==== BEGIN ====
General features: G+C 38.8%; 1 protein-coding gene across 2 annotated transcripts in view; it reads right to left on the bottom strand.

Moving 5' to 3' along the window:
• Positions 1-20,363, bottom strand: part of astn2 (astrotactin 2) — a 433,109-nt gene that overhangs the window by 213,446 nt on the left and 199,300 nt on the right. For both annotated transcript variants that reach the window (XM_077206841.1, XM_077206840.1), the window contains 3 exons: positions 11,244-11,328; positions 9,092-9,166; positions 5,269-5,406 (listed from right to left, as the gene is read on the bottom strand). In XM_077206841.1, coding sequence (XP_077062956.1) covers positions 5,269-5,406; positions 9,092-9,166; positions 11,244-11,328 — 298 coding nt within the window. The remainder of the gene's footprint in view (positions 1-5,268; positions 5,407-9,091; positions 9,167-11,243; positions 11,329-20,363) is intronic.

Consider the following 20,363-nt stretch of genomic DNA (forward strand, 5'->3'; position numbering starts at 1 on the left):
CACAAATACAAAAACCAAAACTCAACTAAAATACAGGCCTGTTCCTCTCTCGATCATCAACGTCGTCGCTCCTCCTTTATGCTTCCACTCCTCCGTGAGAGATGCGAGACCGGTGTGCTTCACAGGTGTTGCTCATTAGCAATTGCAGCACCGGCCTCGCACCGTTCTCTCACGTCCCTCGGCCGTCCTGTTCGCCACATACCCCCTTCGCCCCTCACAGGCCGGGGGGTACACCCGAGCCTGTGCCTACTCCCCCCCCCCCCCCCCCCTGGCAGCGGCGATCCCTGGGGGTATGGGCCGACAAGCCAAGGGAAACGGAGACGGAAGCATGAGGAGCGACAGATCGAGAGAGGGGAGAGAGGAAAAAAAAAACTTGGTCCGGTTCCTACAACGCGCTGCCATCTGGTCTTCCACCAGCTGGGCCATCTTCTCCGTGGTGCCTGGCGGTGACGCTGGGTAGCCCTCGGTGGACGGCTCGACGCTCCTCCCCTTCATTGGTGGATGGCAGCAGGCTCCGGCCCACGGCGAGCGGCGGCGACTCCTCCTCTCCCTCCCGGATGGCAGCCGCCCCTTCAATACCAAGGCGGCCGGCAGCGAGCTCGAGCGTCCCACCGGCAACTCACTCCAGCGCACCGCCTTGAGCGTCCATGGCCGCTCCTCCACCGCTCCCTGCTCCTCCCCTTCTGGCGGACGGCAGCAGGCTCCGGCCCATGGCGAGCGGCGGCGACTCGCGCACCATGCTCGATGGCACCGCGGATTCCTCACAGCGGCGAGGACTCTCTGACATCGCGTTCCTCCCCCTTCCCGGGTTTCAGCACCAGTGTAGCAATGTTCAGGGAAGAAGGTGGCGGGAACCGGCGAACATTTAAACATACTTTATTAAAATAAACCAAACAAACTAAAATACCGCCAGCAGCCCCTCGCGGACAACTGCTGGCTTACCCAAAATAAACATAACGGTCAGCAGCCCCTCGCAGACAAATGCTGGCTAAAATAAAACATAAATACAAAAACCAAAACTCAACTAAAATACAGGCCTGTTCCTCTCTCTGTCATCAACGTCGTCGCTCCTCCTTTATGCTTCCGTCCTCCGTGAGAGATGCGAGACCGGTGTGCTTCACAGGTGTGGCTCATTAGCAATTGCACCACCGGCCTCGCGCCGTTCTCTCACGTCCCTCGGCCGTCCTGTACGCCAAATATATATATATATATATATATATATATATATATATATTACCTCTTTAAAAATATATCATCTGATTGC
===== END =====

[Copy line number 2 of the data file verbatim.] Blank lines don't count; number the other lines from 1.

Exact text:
Moving 5' to 3' along the window: